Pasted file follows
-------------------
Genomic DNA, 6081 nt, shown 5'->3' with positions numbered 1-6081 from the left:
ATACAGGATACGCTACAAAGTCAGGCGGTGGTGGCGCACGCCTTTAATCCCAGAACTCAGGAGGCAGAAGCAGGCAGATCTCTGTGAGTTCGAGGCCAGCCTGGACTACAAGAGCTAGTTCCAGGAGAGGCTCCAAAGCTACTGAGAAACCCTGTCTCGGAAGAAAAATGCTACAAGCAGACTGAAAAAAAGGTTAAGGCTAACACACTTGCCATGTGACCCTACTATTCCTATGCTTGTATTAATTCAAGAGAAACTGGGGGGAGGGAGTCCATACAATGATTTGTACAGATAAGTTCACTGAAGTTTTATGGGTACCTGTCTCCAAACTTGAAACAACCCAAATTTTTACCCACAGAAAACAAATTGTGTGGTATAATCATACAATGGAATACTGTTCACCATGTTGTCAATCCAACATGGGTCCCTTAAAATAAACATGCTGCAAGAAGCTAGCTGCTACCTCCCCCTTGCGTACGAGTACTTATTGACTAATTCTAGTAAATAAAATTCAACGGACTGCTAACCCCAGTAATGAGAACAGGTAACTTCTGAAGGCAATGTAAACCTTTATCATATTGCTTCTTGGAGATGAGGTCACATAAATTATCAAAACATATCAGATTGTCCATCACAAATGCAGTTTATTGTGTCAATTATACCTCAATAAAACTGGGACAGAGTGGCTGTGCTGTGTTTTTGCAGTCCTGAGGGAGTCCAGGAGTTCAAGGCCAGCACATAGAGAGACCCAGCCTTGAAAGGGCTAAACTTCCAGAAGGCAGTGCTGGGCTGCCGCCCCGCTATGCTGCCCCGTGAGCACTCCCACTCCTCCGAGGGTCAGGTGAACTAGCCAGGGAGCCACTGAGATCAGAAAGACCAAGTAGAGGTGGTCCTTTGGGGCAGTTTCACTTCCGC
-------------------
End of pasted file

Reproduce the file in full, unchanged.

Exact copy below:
Genomic DNA, 6081 nt, shown 5'->3' with positions numbered 1-6081 from the left:
ATACAGGATACGCTACAAAGTCAGGCGGTGGTGGCGCACGCCTTTAATCCCAGAACTCAGGAGGCAGAAGCAGGCAGATCTCTGTGAGTTCGAGGCCAGCCTGGACTACAAGAGCTAGTTCCAGGAGAGGCTCCAAAGCTACTGAGAAACCCTGTCTCGGAAGAAAAATGCTACAAGCAGACTGAAAAAAAGGTTAAGGCTAACACACTTGCCATGTGACCCTACTATTCCTATGCTTGTATTAATTCAAGAGAAACTGGGGGGAGGGAGTCCATACAATGATTTGTACAGATAAGTTCACTGAAGTTTTATGGGTACCTGTCTCCAAACTTGAAACAACCCAAATTTTTACCCACAGAAAACAAATTGTGTGGTATAATCATACAATGGAATACTGTTCACCATGTTGTCAATCCAACATGGGTCCCTTAAAATAAACATGCTGCAAGAAGCTAGCTGCTACCTCCCCCTTGCGTACGAGTACTTATTGACTAATTCTAGTAAATAAAATTCAACGGACTGCTAACCCCAGTAATGAGAACAGGTAACTTCTGAAGGCAATGTAAACCTTTATCATATTGCTTCTTGGAGATGAGGTCACATAAATTATCAAAACATATCAGATTGTCCATCACAAATGCAGTTTATTGTGTCAATTATACCTCAATAAAACTGGGACAGAGTGGCTGTGCTGTGTTTTTGCAGTCCTGAGGGAGTCCAGGAGTTCAAGGCCAGCACATAGAGAGACCCAGCCTTGAAAGGGCTAAACTTCCAGAAGGCAGTGCTGGGCTGCCGCCCCGCTATGCTGCCCCGTGAGCACTCCCACTCCTCCGAGGGTCAGGTGAACTAGCCAGGGAGCCACTGAGATCAGAAAGACCAAGTAGAGGTGGTCCTTTGGGGCAGTTTCACTTCCGC